Stop-Zemlia has a documentary feel to it. High school students interviewed at their graduation reflect back on their last year. The story follows a girl named Masha and how she falls in love and out of her comfort zone.
There is an immediate sense of familiarity. The soon to be adults talk about the meaning of love and life after high school. There is fear mixed with excitement. The structure is the perfect set up for a grand romantic gesture.
Except Stop-Zemlia never goes in that direction. The script is much more interested in capturing genuine teenage experiences. The film is more The Breakfast Club than Sixteen Candles. Unfortunately, it lacks the charm of either.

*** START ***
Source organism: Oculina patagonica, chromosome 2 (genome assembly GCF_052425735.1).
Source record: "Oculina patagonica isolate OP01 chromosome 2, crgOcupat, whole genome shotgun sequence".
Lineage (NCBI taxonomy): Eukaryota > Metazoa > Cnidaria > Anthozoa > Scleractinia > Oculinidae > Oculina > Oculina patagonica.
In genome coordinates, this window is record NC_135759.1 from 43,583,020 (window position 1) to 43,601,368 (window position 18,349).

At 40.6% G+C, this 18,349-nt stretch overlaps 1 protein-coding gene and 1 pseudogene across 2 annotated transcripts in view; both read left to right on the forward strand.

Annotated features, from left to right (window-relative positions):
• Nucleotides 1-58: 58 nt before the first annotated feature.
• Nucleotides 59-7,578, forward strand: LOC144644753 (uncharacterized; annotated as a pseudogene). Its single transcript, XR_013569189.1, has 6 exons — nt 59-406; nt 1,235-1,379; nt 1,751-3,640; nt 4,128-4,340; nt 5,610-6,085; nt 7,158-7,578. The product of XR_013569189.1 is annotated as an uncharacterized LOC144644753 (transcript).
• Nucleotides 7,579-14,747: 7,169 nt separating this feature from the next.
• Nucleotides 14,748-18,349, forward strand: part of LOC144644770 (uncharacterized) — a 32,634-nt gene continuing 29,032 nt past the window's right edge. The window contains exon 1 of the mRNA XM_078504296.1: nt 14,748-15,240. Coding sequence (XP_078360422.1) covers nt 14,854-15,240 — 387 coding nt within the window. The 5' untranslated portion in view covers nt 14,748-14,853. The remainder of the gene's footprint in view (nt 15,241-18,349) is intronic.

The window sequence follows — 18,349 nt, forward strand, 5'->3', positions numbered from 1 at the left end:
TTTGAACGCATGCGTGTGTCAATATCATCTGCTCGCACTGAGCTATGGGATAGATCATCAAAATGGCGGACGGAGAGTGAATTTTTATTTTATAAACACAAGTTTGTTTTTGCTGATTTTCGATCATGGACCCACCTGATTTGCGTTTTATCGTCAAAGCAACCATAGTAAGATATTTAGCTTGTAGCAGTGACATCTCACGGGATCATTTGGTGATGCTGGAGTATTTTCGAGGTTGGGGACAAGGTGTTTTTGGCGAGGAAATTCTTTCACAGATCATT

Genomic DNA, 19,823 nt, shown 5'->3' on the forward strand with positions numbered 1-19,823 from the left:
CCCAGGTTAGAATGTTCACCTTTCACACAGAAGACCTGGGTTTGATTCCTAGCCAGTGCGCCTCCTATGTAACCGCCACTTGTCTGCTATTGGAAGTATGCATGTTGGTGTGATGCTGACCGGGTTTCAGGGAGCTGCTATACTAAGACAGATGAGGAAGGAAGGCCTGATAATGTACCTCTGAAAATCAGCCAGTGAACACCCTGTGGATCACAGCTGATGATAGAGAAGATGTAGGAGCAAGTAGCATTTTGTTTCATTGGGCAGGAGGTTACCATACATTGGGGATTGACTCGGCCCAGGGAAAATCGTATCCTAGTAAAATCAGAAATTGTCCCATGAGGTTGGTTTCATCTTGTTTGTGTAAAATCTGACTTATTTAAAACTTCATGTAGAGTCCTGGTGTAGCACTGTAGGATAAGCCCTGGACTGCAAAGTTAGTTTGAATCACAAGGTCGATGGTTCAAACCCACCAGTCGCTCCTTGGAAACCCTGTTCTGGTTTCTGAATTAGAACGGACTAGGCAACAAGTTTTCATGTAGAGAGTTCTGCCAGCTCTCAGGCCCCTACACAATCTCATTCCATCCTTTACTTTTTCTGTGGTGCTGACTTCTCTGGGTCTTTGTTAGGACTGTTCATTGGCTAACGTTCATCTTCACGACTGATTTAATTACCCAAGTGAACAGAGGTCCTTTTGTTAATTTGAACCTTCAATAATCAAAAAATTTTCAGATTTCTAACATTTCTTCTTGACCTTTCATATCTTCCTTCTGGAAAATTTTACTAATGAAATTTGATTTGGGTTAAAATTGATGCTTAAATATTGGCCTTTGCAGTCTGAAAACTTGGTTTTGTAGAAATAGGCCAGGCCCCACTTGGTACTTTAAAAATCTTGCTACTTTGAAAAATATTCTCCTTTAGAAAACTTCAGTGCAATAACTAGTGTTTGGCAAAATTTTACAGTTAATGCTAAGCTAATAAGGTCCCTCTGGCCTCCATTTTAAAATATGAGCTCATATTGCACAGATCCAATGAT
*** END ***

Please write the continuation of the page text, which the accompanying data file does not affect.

The movie has a matter of factness that prevents audiences from getting too close to its characters. That being said, Stop-Zemlia is able to tackle a number of relevant themes without minimizing their importance. Similar movies place getting to know the person over understanding the message. Director Kateryna Gornostai puts the issues front and center.
This is a refreshing departure for a coming of age movie. Stop-Zemlia is not about outrageous plans. It concentrates on the day to day activities of teenagers. Masha and her friends seeing themselves as nonconformists is as stereotypical as things get. Even then, they are not tropes of the genre. This gives more gravity to everything.
This sensitivity to authenticity has a downside. The film deals with a number of characters and has a tendency to lose its way. Stop-Zemlia ends up running long. Gornostai captures the realness of being on the brink of adulthood, but takes a little too much time doing it.
Stop-Zelima comes to select theaters and VOD January 21
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